Loft without Building Regs

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pinkylisa | 18:56 Wed 10th Feb 2010 | Property
6 Answers
I am in the process of buying a house with a loft conversion. The vendor has told me that there are no building regs ( i believe that it doesn't require planning anyway as it is still within the roofline). I intend to use this room as a bedroom for my 8 year old son and put in a couple of Velux windows. What problems could i be bringing on myself and how can i protect myself if at all? Is it safe to use as a bedroom and would it come under home insurance if not done officially? The vendor has told me that the roof has purlings (???is that right???) and that he has doubled them up and put extra 8x2 floor joists in and that he is confident (as a chippy himself) it is all done to Building regs, he didn't get them at the time it was done in 2005 as he didn't have the extra money to do so. I am confused!!! HELP! x


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There are a lot of regulations if you want to use a loft as a bedroom.
This is helpful.
All sounds a bit doggy, you will have to wait for the master man BM, mybe down the pub right now?
Would feel inclined to give this property a wide berth, feel you are storing up a lot of expense for the future.
Broadly agree with what the others above are saying - but let me explain the technical reasons why.
In doing such a loft conversion project, there are 4 (main) parts you have to satisfy for Building Regulations:
The structural strength
The insulation performance
The exit routes in case of fire

You seller has probably done the first one OK. However to demonstrate that he has done it, he would have had to submit the calculations to Building Control and he hasn't done that. So, no way, Jose.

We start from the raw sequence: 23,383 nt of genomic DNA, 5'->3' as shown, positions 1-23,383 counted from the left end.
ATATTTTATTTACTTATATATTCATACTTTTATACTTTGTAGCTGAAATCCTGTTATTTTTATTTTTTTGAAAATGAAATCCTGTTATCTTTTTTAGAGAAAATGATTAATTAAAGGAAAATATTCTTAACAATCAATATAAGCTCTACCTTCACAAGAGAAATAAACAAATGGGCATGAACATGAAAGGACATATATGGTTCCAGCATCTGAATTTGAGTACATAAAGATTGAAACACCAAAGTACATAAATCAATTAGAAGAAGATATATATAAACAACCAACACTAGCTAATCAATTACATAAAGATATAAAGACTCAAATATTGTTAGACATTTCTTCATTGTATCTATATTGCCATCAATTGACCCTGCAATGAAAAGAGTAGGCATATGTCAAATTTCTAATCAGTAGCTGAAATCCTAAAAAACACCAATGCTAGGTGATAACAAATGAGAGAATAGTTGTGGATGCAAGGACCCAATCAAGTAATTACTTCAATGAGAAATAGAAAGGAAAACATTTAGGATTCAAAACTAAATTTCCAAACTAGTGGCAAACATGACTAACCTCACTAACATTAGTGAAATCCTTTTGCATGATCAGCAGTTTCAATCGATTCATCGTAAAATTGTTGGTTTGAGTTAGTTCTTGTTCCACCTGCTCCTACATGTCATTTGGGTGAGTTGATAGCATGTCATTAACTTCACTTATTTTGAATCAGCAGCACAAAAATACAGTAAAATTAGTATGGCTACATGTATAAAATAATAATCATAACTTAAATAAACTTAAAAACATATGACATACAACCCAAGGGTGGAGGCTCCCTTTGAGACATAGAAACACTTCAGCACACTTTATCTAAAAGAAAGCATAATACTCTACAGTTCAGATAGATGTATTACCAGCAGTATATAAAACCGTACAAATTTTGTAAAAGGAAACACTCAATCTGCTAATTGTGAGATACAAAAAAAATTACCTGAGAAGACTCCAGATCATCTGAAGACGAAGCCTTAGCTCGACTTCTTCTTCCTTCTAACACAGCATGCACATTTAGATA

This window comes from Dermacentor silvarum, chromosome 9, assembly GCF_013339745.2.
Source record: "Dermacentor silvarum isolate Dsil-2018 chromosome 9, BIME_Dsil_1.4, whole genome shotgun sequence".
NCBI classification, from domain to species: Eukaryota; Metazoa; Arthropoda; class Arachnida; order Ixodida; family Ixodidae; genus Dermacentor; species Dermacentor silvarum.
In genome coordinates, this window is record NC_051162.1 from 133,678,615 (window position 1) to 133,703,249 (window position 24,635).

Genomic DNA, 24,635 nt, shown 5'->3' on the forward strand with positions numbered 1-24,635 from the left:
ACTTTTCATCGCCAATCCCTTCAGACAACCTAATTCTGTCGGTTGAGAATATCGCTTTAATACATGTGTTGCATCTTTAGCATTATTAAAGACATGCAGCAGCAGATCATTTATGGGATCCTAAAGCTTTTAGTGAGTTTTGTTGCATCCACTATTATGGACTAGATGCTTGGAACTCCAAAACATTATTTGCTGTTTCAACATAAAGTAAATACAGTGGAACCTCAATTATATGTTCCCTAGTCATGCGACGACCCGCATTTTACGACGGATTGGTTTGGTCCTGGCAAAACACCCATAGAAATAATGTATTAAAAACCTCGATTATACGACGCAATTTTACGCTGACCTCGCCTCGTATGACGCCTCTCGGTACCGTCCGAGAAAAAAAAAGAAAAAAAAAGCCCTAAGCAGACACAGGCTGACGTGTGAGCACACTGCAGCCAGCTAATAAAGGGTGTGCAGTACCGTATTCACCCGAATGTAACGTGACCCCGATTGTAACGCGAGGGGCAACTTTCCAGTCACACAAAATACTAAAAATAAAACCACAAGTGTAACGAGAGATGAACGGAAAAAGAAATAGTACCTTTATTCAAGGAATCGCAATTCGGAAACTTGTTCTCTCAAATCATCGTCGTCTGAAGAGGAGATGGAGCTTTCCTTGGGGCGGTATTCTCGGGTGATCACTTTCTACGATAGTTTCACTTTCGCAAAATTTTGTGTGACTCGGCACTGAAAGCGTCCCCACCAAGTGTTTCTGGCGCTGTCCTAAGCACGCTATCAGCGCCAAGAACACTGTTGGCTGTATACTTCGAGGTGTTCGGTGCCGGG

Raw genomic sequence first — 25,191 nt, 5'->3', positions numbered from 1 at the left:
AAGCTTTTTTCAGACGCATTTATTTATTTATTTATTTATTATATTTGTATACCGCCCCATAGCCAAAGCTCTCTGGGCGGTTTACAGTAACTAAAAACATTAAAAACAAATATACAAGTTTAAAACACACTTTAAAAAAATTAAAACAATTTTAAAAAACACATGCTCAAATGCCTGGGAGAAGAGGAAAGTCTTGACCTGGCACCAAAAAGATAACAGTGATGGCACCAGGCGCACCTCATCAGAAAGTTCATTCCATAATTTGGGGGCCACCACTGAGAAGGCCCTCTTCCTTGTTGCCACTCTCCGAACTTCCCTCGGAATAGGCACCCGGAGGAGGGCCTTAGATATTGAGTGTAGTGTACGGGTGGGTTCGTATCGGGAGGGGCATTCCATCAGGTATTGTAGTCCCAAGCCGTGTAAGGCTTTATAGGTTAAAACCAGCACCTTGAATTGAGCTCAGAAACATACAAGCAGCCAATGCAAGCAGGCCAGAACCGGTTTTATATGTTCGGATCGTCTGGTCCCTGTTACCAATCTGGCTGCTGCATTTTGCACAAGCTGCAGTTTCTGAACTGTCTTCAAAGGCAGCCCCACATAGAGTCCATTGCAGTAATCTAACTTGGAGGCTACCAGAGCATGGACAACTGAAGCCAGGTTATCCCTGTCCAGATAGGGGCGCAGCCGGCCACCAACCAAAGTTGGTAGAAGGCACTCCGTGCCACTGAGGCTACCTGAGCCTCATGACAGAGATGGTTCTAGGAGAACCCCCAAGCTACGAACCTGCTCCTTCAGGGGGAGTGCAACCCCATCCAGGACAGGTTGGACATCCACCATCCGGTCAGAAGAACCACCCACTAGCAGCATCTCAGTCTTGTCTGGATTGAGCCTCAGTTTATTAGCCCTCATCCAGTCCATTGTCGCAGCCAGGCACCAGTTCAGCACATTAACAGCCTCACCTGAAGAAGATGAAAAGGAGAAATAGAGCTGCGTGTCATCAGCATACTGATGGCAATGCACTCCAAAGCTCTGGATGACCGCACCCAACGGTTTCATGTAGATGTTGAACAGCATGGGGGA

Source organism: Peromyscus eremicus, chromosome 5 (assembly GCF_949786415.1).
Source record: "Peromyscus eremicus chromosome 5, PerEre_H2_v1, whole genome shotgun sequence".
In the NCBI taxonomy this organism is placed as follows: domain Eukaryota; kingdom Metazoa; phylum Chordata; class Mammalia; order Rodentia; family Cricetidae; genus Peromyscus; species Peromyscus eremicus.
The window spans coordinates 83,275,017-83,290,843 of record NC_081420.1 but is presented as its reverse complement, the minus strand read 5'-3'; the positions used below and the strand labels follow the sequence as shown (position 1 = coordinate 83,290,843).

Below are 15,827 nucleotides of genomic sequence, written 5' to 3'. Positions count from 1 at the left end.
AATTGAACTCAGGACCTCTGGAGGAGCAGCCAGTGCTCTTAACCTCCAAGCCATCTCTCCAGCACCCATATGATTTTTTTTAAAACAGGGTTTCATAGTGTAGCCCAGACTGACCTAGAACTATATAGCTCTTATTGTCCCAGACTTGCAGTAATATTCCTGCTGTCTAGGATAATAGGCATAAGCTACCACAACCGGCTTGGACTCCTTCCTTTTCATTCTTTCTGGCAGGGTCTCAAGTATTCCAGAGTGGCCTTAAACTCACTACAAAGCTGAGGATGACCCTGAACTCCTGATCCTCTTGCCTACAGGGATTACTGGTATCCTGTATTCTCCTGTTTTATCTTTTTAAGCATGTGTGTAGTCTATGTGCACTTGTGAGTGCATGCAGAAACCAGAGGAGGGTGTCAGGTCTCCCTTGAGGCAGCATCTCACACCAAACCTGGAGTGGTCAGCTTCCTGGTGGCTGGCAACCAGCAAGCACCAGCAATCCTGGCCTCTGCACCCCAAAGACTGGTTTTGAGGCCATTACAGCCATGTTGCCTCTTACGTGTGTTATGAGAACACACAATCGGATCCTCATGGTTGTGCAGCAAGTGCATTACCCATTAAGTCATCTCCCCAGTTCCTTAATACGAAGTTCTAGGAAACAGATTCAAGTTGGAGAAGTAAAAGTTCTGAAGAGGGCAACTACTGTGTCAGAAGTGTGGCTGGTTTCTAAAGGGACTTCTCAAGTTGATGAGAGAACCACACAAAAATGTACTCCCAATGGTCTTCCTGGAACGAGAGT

The second one you may be able to inspect. To satisfy BRs there are minimum standards of insulation set for good reasons - the Government wants UK to use less energy in our homes, and - it will cost you less to heat to a reasonable comfort temperature. The way this is done is to install insulations between the rafters - however the amount of insualtion required is considerable. Until about 4 years ago a product called Actis Tri-ISO was in use. It is a multi-foil product and very thin - which made it great for this application where thickness was a real issue. Then there was doubt under tests that it would work the way intended so some local authorities BC banned its use. I am not up to speed on the current situation. The alternative is that at least 200mm of Celotex insulation was installed. If you don't have one of these two fitted the room will be expensive to heat - and does not meet BR.
Thirdly, for any SECOND (or more) storey room to be 'habitable', requires adequate exit routes in case of fire. This effectivly means that EVERY internal door that abuts the landing and hall from which the person would escape MUST be changed to a fire door - not difficult but probably costs £150 per door (fitted cost).
Ventilation would be sorted by Veluxs.
You are correct that you do not need Planning Consent for this - unless you live in a Conservation or other special location.
If this has been done on the cheap, it is not worth it unless you price the house based on it being a house without a loft conversion that you can start afresh.
Fire regs probably hardest to meet.
Escape by ladder possible argument, but velox would have to be so close to eaves. Enclosed stairwell?
Buildersmate correct ... Just a boxroom until has permission.

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